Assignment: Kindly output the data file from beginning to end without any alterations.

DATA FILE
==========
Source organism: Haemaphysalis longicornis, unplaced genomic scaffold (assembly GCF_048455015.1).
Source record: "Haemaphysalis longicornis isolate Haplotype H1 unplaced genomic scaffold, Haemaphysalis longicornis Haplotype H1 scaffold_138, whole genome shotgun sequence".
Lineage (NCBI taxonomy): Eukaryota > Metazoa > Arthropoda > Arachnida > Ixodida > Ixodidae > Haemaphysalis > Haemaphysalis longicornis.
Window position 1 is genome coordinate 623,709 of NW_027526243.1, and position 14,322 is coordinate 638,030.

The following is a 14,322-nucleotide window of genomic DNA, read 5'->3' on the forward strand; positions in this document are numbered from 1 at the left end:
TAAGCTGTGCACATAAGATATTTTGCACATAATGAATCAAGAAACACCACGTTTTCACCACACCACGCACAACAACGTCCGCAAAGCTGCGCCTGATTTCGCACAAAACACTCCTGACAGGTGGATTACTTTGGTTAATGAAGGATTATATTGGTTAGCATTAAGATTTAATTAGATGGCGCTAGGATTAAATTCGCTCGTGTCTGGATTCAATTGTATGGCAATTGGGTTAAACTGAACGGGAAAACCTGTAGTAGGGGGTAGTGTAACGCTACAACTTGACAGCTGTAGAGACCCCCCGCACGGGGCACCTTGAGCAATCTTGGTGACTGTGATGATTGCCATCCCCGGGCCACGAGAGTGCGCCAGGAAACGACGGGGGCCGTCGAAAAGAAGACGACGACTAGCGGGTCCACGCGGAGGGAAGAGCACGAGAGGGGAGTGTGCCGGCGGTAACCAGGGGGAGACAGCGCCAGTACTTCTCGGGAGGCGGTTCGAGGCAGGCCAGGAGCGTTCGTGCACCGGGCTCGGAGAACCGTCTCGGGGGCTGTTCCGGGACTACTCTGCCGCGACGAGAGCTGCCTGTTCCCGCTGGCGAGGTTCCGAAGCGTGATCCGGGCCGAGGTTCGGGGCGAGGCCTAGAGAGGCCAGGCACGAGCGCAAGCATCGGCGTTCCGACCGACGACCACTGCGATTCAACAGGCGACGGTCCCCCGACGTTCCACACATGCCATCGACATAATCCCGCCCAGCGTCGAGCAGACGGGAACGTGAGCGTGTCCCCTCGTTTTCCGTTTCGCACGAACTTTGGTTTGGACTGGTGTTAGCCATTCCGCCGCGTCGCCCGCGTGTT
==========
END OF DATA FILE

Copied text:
Source organism: Haemaphysalis longicornis, unplaced genomic scaffold (assembly GCF_048455015.1).
Source record: "Haemaphysalis longicornis isolate Haplotype H1 unplaced genomic scaffold, Haemaphysalis longicornis Haplotype H1 scaffold_138, whole genome shotgun sequence".
Lineage (NCBI taxonomy): Eukaryota > Metazoa > Arthropoda > Arachnida > Ixodida > Ixodidae > Haemaphysalis > Haemaphysalis longicornis.
Window position 1 is genome coordinate 623,709 of NW_027526243.1, and position 14,322 is coordinate 638,030.

The following is a 14,322-nucleotide window of genomic DNA, read 5'->3' on the forward strand; positions in this document are numbered from 1 at the left end:
TAAGCTGTGCACATAAGATATTTTGCACATAATGAATCAAGAAACACCACGTTTTCACCACACCACGCACAACAACGTCCGCAAAGCTGCGCCTGATTTCGCACAAAACACTCCTGACAGGTGGATTACTTTGGTTAATGAAGGATTATATTGGTTAGCATTAAGATTTAATTAGATGGCGCTAGGATTAAATTCGCTCGTGTCTGGATTCAATTGTATGGCAATTGGGTTAAACTGAACGGGAAAACCTGTAGTAGGGGGTAGTGTAACGCTACAACTTGACAGCTGTAGAGACCCCCCGCACGGGGCACCTTGAGCAATCTTGGTGACTGTGATGATTGCCATCCCCGGGCCACGAGAGTGCGCCAGGAAACGACGGGGGCCGTCGAAAAGAAGACGACGACTAGCGGGTCCACGCGGAGGGAAGAGCACGAGAGGGGAGTGTGCCGGCGGTAACCAGGGGGAGACAGCGCCAGTACTTCTCGGGAGGCGGTTCGAGGCAGGCCAGGAGCGTTCGTGCACCGGGCTCGGAGAACCGTCTCGGGGGCTGTTCCGGGACTACTCTGCCGCGACGAGAGCTGCCTGTTCCCGCTGGCGAGGTTCCGAAGCGTGATCCGGGCCGAGGTTCGGGGCGAGGCCTAGAGAGGCCAGGCACGAGCGCAAGCATCGGCGTTCCGACCGACGACCACTGCGATTCAACAGGCGACGGTCCCCCGACGTTCCACACATGCCATCGACATAATCCCGCCCAGCGTCGAGCAGACGGGAACGTGAGCGTGTCCCCTCGTTTTCCGTTTCGCACGAACTTTGGTTTGGACTGGTGTTAGCCATTCCGCCGCGTCGCCCGCGTGTT